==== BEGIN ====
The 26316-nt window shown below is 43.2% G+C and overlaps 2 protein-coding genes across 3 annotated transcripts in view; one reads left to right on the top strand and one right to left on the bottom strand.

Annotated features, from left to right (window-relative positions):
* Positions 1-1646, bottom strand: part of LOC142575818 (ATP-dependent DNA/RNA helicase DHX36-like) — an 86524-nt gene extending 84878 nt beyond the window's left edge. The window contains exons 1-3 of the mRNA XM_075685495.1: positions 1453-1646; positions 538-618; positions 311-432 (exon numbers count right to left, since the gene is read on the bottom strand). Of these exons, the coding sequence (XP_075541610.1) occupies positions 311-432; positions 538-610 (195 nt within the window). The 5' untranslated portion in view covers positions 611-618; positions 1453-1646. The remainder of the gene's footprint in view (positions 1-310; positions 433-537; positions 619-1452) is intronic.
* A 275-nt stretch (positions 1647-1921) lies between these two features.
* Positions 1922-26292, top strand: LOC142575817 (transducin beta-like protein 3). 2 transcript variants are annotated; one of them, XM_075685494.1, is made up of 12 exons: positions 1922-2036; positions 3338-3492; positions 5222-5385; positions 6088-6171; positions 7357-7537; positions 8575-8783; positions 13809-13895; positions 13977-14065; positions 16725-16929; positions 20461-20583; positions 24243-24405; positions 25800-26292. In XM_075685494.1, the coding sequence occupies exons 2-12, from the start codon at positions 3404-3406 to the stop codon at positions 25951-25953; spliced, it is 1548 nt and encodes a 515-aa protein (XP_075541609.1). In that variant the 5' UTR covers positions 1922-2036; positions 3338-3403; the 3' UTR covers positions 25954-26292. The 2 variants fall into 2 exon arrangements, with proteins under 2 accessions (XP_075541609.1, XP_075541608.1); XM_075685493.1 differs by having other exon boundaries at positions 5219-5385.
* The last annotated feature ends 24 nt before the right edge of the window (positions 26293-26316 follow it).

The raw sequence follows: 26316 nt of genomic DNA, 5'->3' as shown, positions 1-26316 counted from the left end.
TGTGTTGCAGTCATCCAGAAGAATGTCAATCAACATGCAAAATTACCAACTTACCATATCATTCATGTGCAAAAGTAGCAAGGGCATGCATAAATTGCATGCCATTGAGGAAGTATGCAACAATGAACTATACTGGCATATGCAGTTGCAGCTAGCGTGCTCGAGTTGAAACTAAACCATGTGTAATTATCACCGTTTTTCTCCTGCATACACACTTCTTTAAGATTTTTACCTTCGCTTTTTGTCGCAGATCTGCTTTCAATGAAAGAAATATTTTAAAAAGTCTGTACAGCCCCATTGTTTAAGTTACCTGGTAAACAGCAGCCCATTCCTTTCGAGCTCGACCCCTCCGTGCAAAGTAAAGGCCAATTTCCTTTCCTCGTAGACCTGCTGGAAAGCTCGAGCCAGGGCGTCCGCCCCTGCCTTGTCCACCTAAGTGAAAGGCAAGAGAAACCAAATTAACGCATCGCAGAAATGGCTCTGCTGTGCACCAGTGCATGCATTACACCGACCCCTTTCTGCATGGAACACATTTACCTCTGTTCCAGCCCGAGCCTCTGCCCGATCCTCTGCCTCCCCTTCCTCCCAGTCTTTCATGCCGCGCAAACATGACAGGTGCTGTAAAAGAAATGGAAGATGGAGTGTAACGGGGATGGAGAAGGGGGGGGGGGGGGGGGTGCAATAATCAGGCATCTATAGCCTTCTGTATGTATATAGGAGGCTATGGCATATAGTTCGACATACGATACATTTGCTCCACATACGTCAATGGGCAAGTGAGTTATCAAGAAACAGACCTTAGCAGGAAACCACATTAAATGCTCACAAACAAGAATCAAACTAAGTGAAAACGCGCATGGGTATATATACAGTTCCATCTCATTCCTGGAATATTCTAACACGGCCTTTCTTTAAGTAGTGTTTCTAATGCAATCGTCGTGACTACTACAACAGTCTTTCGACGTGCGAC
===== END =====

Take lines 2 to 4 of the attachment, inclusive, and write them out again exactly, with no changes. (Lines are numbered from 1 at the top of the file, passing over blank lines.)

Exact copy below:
Annotated features, from left to right (window-relative positions):
* Positions 1-1646, bottom strand: part of LOC142575818 (ATP-dependent DNA/RNA helicase DHX36-like) — an 86524-nt gene extending 84878 nt beyond the window's left edge. The window contains exons 1-3 of the mRNA XM_075685495.1: positions 1453-1646; positions 538-618; positions 311-432 (exon numbers count right to left, since the gene is read on the bottom strand). Of these exons, the coding sequence (XP_075541610.1) occupies positions 311-432; positions 538-610 (195 nt within the window). The 5' untranslated portion in view covers positions 611-618; positions 1453-1646. The remainder of the gene's footprint in view (positions 1-310; positions 433-537; positions 619-1452) is intronic.
* A 275-nt stretch (positions 1647-1921) lies between these two features.